Interior and Exterior of a Subway Car

The last photo is an example of the kind of picture that I’m always trying to take but rarely succeed at pulling off… and this is another case of well-intentioned failure. It has plenty of the kind of elements that, for me, make for interesting photos: off-center composition, suggestive video monitors, a human element glimpsed through industrial trappings, and a face that tells a thousands stories even from a distance. But I just couldn’t compose it properly, and I just couldn’t manage to bring it into focus before she left the frame… still, I find it far more interesting than the first two.

Woman in a Subway Station

Finally, here’s a sixth photo that I didn’t show in class, but that I probably should have. It’s more of a joke than anything, really, and not much of a photographic feat. But it’s more entertaining, at least, than either of the first two. I shot it at a parking lot (not the same one that’s shown in my fourth photo, above) way out in Red Hook, Brooklyn:

Most Wanted Parking Spot

Seriously, though, did anyone think to look for him here, at his parking spot?

  1. I’m definitely interested to see how your photos change over the course of the class. Will have to investigate whether there’s a similar sort of class ’round here.

    Of the last four, I like the lonsesome parking lot shot best. (:

  2. Excellent work, I’ve recently got my hands on a Canon 350D and I’m looking to hone my photographic skills with a course too.

    I love the parking lot shot and the one of the lights by the railway tracks

  3. I just got a 350D as well. In some ways it’s a step backwards (but only in a good way) — I used to use an old Pentax SLR camera. Then I got a small point & shoot digital and stopped using film. The P&S has been great for liberating me to take as many photos as I like, but it’s a great relief now to go back to an SLR and rediscover the joys of focus and composition.

    Can I offer some constructive criticism? I’m by no means an expert, but I think one “problem” with the first two shots is that they’re not offering much that differs from what anyone might see with their own eyes.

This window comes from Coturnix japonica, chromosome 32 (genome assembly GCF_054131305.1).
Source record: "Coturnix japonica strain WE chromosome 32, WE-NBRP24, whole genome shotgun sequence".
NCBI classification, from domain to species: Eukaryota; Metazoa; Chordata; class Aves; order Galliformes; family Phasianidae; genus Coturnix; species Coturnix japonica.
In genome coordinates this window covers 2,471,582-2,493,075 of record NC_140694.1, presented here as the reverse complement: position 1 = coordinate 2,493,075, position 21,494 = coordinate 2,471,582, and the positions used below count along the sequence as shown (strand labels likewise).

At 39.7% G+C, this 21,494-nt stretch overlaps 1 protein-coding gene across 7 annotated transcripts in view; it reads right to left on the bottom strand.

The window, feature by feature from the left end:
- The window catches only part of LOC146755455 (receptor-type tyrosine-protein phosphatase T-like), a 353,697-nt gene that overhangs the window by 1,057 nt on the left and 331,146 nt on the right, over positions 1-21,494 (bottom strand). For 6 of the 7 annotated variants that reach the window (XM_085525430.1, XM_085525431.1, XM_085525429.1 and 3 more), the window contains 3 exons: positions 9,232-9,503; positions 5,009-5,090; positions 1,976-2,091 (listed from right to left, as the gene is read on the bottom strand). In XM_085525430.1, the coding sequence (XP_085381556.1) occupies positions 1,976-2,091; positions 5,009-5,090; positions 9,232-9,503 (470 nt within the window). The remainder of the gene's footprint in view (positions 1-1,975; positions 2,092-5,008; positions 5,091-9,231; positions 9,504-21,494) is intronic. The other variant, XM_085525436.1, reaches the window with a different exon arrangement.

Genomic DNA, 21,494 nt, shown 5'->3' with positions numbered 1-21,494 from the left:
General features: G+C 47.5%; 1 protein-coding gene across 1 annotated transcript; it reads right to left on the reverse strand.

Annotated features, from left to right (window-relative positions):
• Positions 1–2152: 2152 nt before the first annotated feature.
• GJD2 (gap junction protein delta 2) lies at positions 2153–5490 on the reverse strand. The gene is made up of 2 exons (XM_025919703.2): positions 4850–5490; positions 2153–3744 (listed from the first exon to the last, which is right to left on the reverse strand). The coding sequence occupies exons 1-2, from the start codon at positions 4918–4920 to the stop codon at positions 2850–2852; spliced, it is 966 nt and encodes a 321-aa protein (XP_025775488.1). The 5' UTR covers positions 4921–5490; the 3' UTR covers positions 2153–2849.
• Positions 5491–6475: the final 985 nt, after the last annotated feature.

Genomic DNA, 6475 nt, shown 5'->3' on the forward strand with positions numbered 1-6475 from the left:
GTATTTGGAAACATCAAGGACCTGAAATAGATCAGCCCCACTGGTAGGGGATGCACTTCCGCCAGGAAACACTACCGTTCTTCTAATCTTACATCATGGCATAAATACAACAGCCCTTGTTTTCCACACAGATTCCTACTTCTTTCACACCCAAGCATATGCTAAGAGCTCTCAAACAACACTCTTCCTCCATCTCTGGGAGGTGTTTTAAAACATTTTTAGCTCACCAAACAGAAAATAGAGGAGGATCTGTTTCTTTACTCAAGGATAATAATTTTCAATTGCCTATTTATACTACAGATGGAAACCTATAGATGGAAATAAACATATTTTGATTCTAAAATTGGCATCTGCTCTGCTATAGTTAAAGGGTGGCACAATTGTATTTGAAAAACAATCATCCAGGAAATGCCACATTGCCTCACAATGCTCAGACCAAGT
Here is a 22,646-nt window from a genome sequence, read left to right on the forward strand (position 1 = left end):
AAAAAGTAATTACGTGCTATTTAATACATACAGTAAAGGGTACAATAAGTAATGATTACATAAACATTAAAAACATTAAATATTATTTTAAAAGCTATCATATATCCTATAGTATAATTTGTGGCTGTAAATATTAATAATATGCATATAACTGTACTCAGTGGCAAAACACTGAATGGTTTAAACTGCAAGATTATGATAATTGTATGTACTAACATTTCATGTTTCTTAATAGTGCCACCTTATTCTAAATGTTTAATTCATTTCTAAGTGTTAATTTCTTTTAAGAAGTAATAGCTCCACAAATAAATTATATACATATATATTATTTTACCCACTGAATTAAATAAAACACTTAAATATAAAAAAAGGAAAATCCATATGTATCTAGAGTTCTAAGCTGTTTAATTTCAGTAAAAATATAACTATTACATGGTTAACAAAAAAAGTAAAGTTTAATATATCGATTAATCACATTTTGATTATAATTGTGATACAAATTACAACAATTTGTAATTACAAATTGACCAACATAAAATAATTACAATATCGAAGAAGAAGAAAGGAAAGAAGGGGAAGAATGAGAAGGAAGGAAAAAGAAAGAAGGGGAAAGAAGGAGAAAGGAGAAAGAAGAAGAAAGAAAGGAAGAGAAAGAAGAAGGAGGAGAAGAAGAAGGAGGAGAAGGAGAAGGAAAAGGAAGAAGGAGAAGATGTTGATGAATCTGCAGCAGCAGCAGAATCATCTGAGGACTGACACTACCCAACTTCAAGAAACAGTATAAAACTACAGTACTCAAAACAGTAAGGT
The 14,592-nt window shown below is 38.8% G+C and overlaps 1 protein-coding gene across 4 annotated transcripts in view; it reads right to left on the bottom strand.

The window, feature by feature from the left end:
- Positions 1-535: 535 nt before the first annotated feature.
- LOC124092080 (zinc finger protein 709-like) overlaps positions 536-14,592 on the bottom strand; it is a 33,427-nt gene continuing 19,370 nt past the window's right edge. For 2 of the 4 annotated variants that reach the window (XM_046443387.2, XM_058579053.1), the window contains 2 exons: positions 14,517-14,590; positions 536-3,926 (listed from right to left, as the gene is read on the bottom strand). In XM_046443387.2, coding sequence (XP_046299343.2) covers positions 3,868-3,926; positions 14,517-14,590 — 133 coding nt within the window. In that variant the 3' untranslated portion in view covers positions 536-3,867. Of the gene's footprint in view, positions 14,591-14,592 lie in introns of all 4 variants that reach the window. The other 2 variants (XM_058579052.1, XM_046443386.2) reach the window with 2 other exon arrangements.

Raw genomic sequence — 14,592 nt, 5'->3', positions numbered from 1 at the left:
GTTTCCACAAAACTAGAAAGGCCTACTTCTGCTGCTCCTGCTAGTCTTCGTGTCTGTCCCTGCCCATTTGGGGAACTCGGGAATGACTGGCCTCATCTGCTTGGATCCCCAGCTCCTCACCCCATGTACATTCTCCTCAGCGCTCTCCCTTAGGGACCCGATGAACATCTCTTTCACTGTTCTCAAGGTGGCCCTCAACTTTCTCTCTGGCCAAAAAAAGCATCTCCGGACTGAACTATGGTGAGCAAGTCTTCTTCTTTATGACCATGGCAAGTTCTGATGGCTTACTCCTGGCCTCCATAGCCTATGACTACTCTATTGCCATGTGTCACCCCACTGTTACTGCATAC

I agree about narrative: it’s something to strive for in photography because it makes your image more than just light passing through glass. Your parking lot shot is a winner because of it. But I don’t think every photo must tell a story. Good photos can also offer you an unusual or fresh perspective on something commonplace. Those first two images seem cramped to me, as if they were cropped too closely. I want to see what else is going on. I think both would benefit from showing more of the scene, either from stepping back (assuming you don’t fall of the train tracks. :)), or from using a wider lens.

    Some people might consider it a cheap gimmick, but using a wide-angle lens lets you keep your main subject in the foreground while showing a lot of background. For inanimate objects that don’t have much to say I find this sort of perspective can still offer the viewer something new.

    Anyway, thanks for sharing! As a fellow amateur photographer, I find it very interesting to hear about someone else’s experience trying to improve their in-camera technique. Too many people these days are talking about megapixels or how to use Photoshop. Like you, I’m more interested in the actual shooting process.

  4. Great post, Khoi. I feel like I’m in the same situation with you, right down to the D70.

    I just posted too many photos from a recent trip to DC and your comment on the story being told at the edge of the photo is really interesting. After too many photos of DC monuments, I happened to take one with “a story” happening at the edge. I need to think about this more as I shoot. Or maybe easier, as I edit.

    I’ll keep checking in on your progress. I think I’ll look into taking a similar class.

  5. “Shooting from the hip” I suppose is how it is. I definitely strive to convey either a sense of emotion or a narrative. What story are you trying to tell? I always come back to this in whatever it is I’m doing.